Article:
Sloane Spencer  13:31  One of the things that I frankly was always confused about with the band, there shows even now, well, COVID is weird work. Their shows are really fun and uplifting. And of course, their lineup is morphed over the years. But you know, even back in the day when I would go see them on a regular basis. They were really known for their interpersonal conflict and large clashing egos, offstage and I was always really surprised when I saw them play because they were, I had fun every single show. And I’ll contrast that with like the Robinson brothers who I knew back when they had a band called Mr. Crows garden even back then you were waiting for the brotherly fistfight every night. So those shows weren’t always fun. I think cowboy mouth really has found some way to use the creative tension in a way that brings a positive experience for the audience. And there aren’t a lot of groups with genuine true longtime conflict like that. Who can who can do that?

Rachel Cholst  14:25  What was interesting about talking with Fred and John Thomas, are you gonna buy grabber JtG? separately? And I was like, joking about the lack of press training, but like, yeah, they talked about that conflict. very candidly, I think there’s a lot of emotions around it. I have not spoken with Paul about it. Specifically, if you follow him on social media, he makes his feelings very known. He and I have like a weird personal connection where it turned out that my fourth grade teacher who was the one who inspired me to become a teacher, he worked on a movie with Paul And they had stayed friends. And how could I have known that right? I got in the band when he was my teacher. But then I think I mentioned to him because I do this from the sound Hey, did you know this band cowboy mouth? And he’s like, holy? He didn’t say that. Because the teacher was like, Of course I do. I knew Paul. And I was able to, like, pass a couple messages back and forth between them. A small world. Yeah, it’s weird like that. Right. And then the other weird thing is that Paul lived when he was in New York City lived like in the neighborhood I live in now, which again, Manhattan is only 24 miles long. But you know, for musicians who weren’t living in Inwood, and Washington Heights. So no, I have not formally interviewed Paul, I know he was going through a lot of personal difficulties in the spring of 2020. So I didn’t really want to bother him. But back to the two interviews that are recorded, and that I’m not telling you to go find them on my podcast. Where can people find those conversations? I think the easiest way would be to go to Adobe into your drops. And then search John Thomas Griffith and search Fred LeBlanc, because I tack them on to like the podcasts. So there’s like 40 minutes of music, and then these interviews that are also pretty long, but you can skip around.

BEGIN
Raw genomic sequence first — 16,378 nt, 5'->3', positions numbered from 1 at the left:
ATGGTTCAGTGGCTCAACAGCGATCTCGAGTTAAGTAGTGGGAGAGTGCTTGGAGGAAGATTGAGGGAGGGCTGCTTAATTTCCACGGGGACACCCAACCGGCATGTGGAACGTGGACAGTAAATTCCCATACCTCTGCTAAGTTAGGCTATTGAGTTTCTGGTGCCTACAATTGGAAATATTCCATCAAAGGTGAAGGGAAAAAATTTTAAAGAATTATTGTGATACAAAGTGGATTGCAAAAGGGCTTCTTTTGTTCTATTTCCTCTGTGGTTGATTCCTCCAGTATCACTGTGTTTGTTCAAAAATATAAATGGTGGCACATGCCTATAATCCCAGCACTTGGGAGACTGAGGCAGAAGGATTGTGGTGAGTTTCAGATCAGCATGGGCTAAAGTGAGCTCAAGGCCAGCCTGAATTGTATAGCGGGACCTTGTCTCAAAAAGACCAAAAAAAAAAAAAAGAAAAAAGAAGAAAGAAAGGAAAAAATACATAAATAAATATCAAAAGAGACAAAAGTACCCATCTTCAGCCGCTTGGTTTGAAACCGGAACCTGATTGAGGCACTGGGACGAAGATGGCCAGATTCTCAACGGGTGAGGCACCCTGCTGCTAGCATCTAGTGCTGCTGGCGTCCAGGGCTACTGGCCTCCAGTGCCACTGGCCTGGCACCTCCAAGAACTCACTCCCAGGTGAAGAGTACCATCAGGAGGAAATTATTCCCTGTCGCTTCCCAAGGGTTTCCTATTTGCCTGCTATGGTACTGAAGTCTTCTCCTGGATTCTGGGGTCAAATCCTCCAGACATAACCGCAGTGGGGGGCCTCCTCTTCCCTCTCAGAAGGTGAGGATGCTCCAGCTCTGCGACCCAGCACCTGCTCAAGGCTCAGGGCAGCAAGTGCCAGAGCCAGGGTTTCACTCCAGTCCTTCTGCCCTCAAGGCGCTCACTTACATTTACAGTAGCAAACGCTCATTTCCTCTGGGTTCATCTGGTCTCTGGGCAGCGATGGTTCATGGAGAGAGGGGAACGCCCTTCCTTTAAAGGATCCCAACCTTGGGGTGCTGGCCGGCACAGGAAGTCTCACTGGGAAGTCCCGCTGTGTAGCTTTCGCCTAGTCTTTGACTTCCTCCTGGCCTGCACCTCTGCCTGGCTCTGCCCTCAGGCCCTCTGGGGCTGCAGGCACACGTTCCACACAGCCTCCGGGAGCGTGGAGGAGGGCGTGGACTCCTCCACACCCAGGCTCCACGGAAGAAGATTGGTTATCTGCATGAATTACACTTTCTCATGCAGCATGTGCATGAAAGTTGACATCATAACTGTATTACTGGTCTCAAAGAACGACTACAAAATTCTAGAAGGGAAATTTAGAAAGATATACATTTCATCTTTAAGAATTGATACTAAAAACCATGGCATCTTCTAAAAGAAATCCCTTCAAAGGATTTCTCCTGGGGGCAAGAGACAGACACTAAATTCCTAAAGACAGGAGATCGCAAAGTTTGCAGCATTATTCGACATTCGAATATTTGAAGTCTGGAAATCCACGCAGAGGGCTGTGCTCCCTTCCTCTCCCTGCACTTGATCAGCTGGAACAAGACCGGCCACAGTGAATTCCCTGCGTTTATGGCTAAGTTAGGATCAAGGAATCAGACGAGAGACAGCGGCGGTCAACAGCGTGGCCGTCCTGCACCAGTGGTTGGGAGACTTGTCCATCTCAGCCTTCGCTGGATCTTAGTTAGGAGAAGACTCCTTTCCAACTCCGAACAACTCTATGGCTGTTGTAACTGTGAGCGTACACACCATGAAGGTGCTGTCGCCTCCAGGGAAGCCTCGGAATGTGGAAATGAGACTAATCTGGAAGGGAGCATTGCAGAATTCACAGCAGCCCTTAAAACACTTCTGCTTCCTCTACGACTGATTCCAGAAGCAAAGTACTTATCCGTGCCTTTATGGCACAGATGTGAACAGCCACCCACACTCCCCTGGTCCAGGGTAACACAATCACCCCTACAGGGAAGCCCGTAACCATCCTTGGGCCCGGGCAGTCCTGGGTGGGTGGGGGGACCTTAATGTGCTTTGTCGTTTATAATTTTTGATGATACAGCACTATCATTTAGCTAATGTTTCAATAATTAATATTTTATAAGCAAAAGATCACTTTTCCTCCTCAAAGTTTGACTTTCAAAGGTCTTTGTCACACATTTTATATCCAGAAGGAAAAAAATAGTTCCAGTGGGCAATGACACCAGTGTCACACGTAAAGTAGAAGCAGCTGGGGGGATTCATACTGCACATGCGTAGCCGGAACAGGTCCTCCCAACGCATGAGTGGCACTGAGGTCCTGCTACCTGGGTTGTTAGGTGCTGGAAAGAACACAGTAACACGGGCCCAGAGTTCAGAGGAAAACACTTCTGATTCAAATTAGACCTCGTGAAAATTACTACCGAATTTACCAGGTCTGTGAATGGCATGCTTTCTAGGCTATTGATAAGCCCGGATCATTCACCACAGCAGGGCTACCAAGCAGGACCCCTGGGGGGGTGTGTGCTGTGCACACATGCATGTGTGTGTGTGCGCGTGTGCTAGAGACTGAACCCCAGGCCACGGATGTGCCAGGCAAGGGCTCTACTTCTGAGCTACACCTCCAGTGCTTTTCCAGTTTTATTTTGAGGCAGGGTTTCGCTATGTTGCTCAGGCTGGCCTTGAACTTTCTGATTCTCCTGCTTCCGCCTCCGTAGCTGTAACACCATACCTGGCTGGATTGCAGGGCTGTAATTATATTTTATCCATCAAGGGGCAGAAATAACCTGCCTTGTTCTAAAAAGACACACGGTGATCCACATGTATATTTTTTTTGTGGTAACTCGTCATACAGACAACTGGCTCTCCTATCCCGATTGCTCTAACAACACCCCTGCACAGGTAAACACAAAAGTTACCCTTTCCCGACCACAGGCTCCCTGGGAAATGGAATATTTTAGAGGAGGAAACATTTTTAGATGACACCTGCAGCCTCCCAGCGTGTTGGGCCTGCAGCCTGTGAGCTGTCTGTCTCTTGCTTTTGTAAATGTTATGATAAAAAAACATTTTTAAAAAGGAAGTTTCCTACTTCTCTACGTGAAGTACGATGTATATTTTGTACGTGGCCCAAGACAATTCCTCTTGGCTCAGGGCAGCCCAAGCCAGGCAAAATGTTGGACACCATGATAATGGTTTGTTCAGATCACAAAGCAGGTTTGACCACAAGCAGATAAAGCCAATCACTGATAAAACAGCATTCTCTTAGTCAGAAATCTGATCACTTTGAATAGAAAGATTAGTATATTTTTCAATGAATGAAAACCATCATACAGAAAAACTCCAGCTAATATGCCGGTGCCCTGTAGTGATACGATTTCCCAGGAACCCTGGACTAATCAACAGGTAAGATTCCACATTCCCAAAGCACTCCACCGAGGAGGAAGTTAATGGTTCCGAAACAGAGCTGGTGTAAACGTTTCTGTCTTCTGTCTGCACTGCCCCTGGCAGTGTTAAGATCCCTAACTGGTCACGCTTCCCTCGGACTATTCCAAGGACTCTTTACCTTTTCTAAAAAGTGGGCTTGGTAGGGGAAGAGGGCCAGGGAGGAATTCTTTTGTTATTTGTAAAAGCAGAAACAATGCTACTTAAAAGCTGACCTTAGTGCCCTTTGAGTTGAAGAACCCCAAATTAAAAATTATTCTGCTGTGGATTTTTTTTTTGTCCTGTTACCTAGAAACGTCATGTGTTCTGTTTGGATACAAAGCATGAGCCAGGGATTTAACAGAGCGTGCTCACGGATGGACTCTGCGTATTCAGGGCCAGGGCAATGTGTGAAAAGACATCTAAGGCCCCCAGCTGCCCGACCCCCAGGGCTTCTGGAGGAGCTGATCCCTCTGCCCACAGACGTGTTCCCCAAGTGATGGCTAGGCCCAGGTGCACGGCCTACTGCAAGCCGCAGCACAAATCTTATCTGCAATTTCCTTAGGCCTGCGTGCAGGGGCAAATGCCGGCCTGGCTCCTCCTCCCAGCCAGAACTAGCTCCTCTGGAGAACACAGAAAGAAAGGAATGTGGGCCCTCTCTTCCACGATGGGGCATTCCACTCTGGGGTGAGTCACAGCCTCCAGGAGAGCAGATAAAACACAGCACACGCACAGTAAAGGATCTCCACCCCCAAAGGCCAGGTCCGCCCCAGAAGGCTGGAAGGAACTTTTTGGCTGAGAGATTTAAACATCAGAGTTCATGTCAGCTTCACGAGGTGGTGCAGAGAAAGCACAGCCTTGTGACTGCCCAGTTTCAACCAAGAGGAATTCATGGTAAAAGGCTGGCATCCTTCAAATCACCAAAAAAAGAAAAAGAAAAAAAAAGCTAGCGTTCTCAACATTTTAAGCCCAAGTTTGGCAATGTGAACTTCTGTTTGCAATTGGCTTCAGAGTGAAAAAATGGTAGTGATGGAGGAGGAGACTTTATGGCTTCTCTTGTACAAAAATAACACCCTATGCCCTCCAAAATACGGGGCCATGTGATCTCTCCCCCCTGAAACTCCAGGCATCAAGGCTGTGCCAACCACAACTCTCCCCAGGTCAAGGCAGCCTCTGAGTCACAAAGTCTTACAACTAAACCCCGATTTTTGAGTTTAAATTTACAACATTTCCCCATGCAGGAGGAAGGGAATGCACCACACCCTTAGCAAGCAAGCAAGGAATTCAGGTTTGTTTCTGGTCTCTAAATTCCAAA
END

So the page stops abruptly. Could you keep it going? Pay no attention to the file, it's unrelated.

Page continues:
Sloane Spencer  16:09  If you want to be able to hear this conversations, you should definitely check our show notes will have those links available for you right there at one hit history calm.